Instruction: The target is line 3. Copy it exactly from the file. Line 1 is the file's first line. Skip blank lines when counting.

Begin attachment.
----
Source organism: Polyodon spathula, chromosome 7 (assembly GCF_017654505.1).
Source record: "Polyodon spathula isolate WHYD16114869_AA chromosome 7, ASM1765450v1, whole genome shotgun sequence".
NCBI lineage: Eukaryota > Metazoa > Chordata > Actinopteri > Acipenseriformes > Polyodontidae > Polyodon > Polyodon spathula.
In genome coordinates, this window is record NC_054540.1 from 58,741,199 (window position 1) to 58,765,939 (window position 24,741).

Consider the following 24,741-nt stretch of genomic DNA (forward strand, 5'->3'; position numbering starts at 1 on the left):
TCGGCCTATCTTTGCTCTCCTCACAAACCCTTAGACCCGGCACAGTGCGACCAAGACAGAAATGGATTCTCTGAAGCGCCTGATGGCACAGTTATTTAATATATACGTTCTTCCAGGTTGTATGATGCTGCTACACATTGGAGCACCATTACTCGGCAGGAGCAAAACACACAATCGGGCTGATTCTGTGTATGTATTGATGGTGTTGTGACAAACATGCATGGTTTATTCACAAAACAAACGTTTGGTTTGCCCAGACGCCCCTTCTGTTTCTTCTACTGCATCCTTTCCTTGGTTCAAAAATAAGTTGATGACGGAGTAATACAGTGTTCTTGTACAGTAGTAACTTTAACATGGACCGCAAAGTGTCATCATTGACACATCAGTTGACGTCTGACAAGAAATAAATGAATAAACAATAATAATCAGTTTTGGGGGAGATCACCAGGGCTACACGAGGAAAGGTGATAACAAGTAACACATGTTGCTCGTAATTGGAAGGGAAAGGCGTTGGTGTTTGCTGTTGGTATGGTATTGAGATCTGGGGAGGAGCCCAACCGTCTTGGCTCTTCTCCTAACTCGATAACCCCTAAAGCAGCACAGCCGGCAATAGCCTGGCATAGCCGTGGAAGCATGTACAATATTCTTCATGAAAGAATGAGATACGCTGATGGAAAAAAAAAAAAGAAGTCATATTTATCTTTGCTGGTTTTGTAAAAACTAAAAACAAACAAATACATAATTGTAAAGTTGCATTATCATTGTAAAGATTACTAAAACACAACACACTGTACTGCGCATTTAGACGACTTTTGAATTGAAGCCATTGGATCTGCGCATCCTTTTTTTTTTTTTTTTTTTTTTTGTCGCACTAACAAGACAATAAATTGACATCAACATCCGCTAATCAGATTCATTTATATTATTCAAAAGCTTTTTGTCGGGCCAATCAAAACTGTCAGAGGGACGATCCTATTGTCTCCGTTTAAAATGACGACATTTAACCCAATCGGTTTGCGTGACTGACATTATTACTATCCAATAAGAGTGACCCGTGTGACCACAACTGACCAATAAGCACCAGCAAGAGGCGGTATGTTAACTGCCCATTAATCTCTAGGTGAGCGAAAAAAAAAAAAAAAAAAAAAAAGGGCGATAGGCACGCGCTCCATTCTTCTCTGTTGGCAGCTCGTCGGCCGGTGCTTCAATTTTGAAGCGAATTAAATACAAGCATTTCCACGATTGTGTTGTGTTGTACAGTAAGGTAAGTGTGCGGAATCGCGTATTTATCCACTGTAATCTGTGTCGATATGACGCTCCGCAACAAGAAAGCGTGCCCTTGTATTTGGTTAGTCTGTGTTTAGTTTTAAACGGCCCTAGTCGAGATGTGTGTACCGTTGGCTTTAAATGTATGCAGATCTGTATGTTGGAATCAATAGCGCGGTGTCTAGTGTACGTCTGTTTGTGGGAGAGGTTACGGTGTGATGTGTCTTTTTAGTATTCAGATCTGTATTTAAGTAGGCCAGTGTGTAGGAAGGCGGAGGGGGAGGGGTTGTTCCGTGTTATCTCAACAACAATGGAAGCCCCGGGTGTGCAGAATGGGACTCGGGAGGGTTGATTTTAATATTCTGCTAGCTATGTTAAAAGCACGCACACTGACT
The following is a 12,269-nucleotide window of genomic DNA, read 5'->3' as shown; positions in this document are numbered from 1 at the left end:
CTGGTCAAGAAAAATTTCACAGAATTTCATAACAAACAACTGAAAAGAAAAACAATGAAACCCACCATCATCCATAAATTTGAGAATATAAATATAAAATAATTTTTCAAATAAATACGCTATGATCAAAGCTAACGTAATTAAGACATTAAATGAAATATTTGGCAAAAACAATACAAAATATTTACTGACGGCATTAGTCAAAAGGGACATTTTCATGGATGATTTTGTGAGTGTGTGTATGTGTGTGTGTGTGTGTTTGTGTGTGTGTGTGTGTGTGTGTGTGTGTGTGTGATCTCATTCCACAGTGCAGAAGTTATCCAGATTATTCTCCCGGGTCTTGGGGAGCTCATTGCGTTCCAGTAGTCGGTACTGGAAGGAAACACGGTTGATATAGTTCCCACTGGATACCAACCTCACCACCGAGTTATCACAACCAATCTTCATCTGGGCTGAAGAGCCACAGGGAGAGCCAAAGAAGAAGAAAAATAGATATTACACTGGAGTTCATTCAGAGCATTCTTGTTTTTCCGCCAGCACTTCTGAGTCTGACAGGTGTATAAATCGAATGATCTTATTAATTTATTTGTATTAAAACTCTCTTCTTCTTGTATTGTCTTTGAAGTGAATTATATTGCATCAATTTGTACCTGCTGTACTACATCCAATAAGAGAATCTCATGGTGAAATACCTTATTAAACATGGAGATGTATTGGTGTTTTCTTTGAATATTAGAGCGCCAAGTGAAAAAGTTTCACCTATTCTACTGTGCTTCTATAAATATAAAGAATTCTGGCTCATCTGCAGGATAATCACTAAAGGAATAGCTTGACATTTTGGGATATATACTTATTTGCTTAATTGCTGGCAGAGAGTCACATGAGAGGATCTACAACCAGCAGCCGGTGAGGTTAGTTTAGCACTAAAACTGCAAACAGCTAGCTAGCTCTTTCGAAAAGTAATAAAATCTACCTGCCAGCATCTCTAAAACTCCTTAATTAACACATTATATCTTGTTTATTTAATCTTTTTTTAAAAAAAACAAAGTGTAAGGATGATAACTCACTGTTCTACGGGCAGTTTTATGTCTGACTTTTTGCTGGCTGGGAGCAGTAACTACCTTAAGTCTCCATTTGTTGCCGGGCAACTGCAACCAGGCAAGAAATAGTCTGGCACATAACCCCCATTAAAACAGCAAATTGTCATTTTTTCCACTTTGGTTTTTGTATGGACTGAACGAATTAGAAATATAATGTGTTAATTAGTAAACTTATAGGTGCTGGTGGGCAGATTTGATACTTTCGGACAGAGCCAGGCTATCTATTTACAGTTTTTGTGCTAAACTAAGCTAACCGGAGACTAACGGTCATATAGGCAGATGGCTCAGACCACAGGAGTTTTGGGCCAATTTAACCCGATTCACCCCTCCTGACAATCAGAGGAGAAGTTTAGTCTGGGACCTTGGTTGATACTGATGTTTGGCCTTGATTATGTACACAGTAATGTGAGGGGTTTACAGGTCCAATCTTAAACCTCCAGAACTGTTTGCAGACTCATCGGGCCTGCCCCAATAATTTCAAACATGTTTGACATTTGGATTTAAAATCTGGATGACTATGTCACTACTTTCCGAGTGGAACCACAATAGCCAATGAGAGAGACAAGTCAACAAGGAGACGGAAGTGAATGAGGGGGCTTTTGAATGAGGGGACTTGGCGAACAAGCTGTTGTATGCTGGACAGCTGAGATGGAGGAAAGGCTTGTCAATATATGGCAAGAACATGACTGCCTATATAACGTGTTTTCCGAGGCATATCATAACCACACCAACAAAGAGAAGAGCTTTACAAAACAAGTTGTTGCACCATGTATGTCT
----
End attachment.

NCBI lineage: Eukaryota > Metazoa > Chordata > Actinopteri > Acipenseriformes > Polyodontidae > Polyodon > Polyodon spathula.